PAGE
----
Daniels and Ripley really have a lot things in common
Sir Ridley Scott’s return to the Alien franchise has been most welcomed by the fans and audiences alike. The latest instalment Alien Covenant, directed and co-produced by Scott arrived in theaters and it’s viewed as an improvement after 2012 motion picture Prometheus which Ridley also directed.
With majority of new cast members and new settings, Covenant offers a new glimpse of a possible new heroine that was dubbed by the fans as „the new Ripley“ even before the movie arrived in theaters. I’m talking of course about Daniels Branson, played by Katherine Waterston. There are quite some similarities no doubt about that, and while I’m going to mention several of them, I’m going to put my emphasis on particularly one.
Branson unlike Ripley is a young widow at the very beginning in Covenant, and has a different rank among the crew members. Daniels (or Danny)s as she’s called by her pears is a terraforming expert aboard the Covenant while Ripley started as a warrant officer aboard the Nostromo. And while the premise of Covenant is very similar to that of Alien, let’s talk about the leading characters for a moment.
Both characters are played by actresses that not only are in their 30’s (Sigourney Weaver was 30 at the Alien premiere, while Waterson is 37), but both actresses are tall (Weaver is 6 feet tall, while Waterson is just shy of 5′ 11½” according to her IMDB profile) and slightly androgynous in their looks. With long limbs and short hair, both actresses look like they are even related. Smart choice from Scott must admit. But let’s go a little further.
If you dig a little further you’ll plainly see that both actresses are also children of people that were already in show business. Weaver is the only daughter of the ex-NBC executive and host Sylvester Weaver and his wife, the English actress, Elizabeth Inglis. Katherine on the other hand is the daughter of the Academy award nominated actor Sam Waterson and the former model Lynn Louisa, and following her father’s footsteps started an acting career in Hollywood.
But sitting in my chair at the movies, and watching Covenant, I couldn’t help but be a bit disappointed at how similar both of Ripley and Daniels’s characters are among the male dominated crew in their ships. Covenant has significantly more female characters that Alien (or its sequel Aliens) but like in those 2 films, nobody is taking the lead female characters seriously or even appreciates their expertise, opinion or even advise.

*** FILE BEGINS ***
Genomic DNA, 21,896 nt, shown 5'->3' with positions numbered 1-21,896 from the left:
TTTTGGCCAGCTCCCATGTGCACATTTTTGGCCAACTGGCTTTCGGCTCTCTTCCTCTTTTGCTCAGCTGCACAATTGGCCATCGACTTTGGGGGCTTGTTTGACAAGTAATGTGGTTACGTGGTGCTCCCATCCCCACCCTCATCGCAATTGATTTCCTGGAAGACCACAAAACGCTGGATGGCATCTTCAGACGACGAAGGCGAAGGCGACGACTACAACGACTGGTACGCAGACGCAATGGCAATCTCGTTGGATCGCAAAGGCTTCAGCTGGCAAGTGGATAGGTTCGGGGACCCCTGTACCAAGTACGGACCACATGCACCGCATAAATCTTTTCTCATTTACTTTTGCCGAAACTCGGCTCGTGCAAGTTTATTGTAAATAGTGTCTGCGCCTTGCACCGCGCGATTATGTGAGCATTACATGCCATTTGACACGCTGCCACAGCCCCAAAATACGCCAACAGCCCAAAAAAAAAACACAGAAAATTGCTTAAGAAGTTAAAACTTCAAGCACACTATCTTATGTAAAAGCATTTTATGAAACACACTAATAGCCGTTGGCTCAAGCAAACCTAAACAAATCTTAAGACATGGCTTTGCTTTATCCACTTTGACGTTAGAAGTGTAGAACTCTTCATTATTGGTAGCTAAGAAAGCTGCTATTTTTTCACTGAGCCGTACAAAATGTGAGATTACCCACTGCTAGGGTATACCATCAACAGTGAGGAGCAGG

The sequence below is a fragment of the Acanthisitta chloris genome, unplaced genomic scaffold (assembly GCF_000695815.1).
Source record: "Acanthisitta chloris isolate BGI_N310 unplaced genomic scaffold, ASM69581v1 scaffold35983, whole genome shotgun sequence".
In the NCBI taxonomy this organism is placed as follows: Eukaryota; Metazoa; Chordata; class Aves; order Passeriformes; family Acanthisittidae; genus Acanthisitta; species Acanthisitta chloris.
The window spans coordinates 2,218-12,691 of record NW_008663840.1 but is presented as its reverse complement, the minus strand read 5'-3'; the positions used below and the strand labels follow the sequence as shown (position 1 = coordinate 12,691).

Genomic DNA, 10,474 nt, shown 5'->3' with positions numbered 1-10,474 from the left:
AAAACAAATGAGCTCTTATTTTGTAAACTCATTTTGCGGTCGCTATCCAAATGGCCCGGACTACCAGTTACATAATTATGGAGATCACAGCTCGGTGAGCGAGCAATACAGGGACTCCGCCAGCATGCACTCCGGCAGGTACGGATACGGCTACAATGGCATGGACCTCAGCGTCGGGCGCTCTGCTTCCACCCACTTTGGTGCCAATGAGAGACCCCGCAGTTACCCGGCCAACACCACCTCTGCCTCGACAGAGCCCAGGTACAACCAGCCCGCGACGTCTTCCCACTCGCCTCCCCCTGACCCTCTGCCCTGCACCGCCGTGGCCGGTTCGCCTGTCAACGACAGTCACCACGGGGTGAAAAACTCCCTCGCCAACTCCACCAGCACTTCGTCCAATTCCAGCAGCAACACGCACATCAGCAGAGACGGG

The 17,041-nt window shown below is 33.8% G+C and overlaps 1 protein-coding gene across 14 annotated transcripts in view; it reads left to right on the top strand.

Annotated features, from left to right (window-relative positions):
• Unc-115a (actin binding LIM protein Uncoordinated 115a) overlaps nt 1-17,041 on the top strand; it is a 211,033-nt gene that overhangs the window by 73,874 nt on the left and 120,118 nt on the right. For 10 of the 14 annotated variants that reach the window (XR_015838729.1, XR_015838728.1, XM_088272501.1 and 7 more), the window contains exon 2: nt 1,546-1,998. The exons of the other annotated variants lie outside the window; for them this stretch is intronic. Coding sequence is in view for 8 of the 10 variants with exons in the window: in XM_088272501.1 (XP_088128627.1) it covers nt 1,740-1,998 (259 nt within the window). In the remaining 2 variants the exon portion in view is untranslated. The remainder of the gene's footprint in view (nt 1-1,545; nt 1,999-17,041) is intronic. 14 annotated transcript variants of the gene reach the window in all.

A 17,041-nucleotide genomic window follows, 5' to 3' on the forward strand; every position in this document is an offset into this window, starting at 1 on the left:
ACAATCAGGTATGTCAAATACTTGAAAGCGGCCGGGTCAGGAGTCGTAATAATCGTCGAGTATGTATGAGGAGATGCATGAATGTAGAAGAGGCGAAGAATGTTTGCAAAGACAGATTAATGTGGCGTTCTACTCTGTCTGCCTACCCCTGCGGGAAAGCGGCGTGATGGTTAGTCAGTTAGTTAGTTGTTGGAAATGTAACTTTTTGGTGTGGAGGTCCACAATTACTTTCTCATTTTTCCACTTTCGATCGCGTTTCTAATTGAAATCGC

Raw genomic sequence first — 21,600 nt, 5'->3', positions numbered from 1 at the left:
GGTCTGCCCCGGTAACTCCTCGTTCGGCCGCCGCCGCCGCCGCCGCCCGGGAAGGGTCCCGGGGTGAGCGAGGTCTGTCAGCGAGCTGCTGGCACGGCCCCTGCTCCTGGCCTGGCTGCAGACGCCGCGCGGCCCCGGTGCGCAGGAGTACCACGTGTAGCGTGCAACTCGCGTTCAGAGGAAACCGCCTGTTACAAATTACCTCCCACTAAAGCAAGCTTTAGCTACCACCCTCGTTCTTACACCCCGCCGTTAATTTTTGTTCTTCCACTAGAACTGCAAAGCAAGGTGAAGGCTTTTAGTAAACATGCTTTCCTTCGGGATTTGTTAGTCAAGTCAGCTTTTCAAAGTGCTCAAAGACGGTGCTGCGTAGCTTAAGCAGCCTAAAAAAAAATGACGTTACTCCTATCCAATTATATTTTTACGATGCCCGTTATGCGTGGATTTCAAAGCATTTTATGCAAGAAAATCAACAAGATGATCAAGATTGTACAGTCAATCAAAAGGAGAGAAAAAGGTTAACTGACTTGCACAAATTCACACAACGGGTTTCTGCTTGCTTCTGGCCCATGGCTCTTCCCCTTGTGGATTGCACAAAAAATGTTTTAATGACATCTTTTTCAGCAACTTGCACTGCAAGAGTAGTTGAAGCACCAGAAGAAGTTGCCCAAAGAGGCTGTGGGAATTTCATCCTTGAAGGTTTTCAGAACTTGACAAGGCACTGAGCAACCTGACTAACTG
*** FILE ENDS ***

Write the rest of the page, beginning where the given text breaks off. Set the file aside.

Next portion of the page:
Ripley spent the entire 2 movies (Alien and Aliens) arguing with her male colleagues, following protocol and doing her job, while battling the ranks, egos and the bureaucracy suits. And she was right the whole time about pretty much everything. Not to let unconscious Kane back to the Nostromo for instance, cause most of her decisions are based on logic. And you can see almost the exact thing in Daniels’s… but this time in this years’s Covenant.
*Warning – spoiler:
Covenant space ship is on a colonization mission, and in the latest installment is headed for remote planet, Origae-6. In the meantime the crew on Nostronomo intercept a human radio transmission from a nearby unknown planet and despite Daniel’s objections they decide to visit that planet as a de-tour, and maybe as a new nearer/better colonization planet for their cargo. Bad choice considering the fact that very few will leave rainy planet alive, but you see my point.
Daniels was second in command to the religious first mate of the Covenant, Christopher Oram (Billy Crudup), and in spite of the objections, her judgment and expertize were overturn. Something we have seen for quite some time in the franchise. And let’s put the physical similarities of the two characters to the side. The character traits of the two strong and brave women are way to similar to ignore. They are both tall strong characters, and they are both unappreciated and looked down despite being capable and sane. I look forward for the next Alien movie to be honest. Maybe then someone will hear and respect Daniels.